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The Long Way Home

Anyone who knows me knows that driving much west of Lutsen sends quivers through a particular sphincter. For months, I knew I’d be driving to Rochester last week. I’d cancel, though, if the winter weather were threatened.

Last fall, I was in Duluth for a PET scan. The reader of the scans called the results equivocal and recommended another scan in six months. The doctor who referred me was alarmed, as the equivocal spot was near a vital organ. Since I was once again more “complicated” than his practice wanted, he strongly referred me to Mayo for treatment options.

Mayo called in November and offered appointments for lab work and a PET scan on April 2, and a consultation on the morning of April 3. I hate winter driving, so I figured the weather would be good in April.

Book it.

As the last weekend in March dragged on, weather reports were positive for the drive. I didn’t even pack long underwear or a winter jacket. On April Fools Day, I left Cook County and headed to Carlton for a night with my family. My first appointment was at 10 a.m. the following day in Rochester, so I entered I-35 at 6:15. I’d planned a leisurely 3-hour drive, a walk around downtown, and being early for my appointment.

Then, about ten miles south of Carlton, snow began falling and didn’t stop. A rush hour through St. Paul is always a pain, especially with falling snow. Despite the snow and the traffic, I made it to Rochester with time to spare. I searched for an open parking space. After two ramps indicated “Full,” I turned onto a side street and spotted an open meter. The meter did not accept nickels, dimes, or quarters. It needed a phone app called “Park Mobile.”

So, on a windy, cold morning in Rochester, I struggled to download the app and figure out how to pay for three hours of parking. Not exactly sure where I was, I looked at my watch and took off to find the hospital. I arrived at the lab at exactly 10 a.m., a bit out of breath and worried because I forgot to lock Miss Daisy (the Chevy).

The late morning scan went smoothly, and I headed out to find the car. I pride myself on knowing where I am and what direction to go. When my cousin and I were kids, our grandad took us out into the woods for a little walk. After covering some ground, he stopped and asked, “Do you know how to return to the house?” Then he left us. We finally got back to the house some 48 hours later.

After that, I learned to always know where I started so I could return without the discomfort of being lost in the woods or downtown Rochester. Increasingly frantic texts from Park Mobile said my time was running low, and my meter had expired, so I struggled to find Miss Daisy.

Before giving up the search and finding a friendly cop, I bought a three-dollar coffee at Caribou, got my bearings with the map on the Park Mobile app, and finally found her. Though I forgot to lock the car, Rochester is Minnesota Nice. No one stole my suitcase. For my 7:45 consult the next day, I got down-town just before seven and parked in one of the many ramps. I knew the Gonda Building well — I’d been there many times before—but I wasn’t sure how to get there from the ramp I was at.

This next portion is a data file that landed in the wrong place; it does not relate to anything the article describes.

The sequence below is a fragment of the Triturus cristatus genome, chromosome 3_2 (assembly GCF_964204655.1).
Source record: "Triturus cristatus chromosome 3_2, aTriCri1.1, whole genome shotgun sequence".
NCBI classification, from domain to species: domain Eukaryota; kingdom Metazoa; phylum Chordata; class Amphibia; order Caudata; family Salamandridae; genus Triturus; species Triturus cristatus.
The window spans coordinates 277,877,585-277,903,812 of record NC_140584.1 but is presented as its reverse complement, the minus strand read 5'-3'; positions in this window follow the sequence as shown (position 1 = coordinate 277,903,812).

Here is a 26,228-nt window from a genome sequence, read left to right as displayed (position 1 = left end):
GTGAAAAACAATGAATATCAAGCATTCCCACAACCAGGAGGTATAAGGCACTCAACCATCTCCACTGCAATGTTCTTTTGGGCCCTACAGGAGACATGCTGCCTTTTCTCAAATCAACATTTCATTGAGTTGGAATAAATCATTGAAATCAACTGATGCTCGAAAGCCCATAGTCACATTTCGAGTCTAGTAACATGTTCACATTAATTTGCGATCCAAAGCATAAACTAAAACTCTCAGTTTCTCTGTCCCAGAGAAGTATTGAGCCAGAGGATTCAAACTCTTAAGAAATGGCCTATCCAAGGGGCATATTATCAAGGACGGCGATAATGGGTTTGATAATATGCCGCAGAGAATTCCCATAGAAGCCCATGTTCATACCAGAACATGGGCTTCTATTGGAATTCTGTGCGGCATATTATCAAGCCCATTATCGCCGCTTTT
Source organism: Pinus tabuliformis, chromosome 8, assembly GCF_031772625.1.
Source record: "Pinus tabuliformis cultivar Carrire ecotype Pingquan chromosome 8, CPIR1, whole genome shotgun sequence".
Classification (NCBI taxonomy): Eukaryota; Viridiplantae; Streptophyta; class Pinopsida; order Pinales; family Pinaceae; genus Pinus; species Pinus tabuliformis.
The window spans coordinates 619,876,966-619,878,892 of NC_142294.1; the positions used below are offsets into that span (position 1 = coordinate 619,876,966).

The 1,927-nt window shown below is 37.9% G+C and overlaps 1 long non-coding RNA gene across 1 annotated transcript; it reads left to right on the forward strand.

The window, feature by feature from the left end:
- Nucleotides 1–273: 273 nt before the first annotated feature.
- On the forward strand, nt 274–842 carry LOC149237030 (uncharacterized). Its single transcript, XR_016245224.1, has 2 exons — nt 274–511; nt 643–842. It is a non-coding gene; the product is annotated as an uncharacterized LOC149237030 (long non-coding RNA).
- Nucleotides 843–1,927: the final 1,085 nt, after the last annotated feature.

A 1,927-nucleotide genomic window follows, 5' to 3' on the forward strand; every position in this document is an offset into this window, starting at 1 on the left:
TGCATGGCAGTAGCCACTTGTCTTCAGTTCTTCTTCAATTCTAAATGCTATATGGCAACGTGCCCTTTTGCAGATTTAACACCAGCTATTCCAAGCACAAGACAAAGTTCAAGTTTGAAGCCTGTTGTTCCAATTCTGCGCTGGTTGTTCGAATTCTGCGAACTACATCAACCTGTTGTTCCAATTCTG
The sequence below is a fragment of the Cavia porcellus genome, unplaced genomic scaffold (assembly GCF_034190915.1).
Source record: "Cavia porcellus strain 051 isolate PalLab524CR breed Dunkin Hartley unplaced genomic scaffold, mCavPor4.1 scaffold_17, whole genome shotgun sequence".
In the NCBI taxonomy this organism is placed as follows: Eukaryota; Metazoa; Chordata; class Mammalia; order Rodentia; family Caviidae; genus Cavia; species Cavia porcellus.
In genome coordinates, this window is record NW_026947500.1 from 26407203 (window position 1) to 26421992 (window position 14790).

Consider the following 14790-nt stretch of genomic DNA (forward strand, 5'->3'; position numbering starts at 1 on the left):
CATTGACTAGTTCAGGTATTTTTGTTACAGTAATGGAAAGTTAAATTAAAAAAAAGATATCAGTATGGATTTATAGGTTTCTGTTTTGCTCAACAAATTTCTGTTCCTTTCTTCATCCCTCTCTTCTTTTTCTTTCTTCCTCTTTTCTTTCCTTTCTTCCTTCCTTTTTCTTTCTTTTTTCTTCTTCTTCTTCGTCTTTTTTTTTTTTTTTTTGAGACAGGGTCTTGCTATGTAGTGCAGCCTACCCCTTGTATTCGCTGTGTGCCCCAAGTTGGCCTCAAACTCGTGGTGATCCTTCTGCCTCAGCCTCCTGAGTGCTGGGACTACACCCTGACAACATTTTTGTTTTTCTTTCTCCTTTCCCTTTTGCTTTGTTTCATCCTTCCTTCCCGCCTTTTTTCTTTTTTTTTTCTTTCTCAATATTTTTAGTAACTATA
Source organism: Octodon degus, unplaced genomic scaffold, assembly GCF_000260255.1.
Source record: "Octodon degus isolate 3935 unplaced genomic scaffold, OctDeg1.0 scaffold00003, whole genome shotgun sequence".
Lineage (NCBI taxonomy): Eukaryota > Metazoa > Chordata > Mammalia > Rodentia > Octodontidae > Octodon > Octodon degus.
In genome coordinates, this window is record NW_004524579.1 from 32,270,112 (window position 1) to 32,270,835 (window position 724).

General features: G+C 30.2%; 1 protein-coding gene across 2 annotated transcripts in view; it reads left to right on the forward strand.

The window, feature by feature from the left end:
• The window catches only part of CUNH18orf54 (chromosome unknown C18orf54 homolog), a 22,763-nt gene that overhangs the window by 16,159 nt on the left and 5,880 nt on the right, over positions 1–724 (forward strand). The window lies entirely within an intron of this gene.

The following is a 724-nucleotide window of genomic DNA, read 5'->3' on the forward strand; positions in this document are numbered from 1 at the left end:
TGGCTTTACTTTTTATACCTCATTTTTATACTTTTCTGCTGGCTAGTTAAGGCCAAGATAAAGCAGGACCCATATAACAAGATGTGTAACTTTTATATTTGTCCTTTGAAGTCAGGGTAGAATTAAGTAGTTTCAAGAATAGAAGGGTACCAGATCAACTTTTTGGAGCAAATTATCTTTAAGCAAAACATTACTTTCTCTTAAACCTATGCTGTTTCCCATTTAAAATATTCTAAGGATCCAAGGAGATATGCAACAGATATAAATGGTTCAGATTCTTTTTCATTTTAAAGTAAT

With time to spare, I decided to walk outside to smoke a pipe instead of taking the skyway.

With 15 minutes to spare, I was breathing easy when I got to the Gonda Building, my destination. I strode through a metal detector. My pocket knife and leatherman, always with me, aren’t allowed in the building, so security gave me two options: bring them back to the car or he would throw them away.

The problem: I had no idea how to return to where I parked and get back in 15 minutes. But I tried. Frantically searching for a way into the skyway, I eventually found the car, dropped off the offending tools, and hurried back to Gon­da–just in time for my appointment.

Dr. Kwon was as new to me as I was to him. After reviewing my medical history and the scans from the day before, he thought we could watch and wait for four months and do the whole PET scan and blood test thing in August.

I agree. There shouldn’t be a chance of snow between Grand Marais and Rochester in Au­gust, right?

Getting lost, on the other hand…

Steve Fernlund
Steve Fernlund
Typically these “about me” pages include a list of academic achievements (I have none) and positions held (I have had many, but who really cares about those?) So, in the words of the late Admiral James Stockwell, “Who am I? Why am I here?” I’m well into my seventh decade on this blue planet we call home. I’m a pretty successful husband, father, and grandfather, at least in my humble opinion. My progeny may disagree. We have four children and five grandchildren. I spent most of my professional life in the freight business. At the tender age of 40, early retirement beckoned and we moved to Grand Marais. A year after we got here, we bought and operated the Cook County News Herald, a weekly newspaper in Grand Marais. A sharp learning curve for a dumb freight broker to become a newspaper editor and publisher. By 1999 the News Herald was an acquisition target for a rapidly consolidating media market. We sold our businesses and “retired” again, buying a winter retreat in Nevada. In the fall of 2016, we returned to Grand Marais and bought a house from old friends of ours on the ridge overlooking Lake Superior. They were able to move closer to family and their Mexico winter home. And we came home to what we say is our last house. I’m a strong believer in the value of local newspapers--both online and those you can wrap a fish in. I write a weekly column and a couple of feature stories for the Northshore Journal. I’m most interested in writing about the everyday lives of local people and reporting on issues of importance to them.
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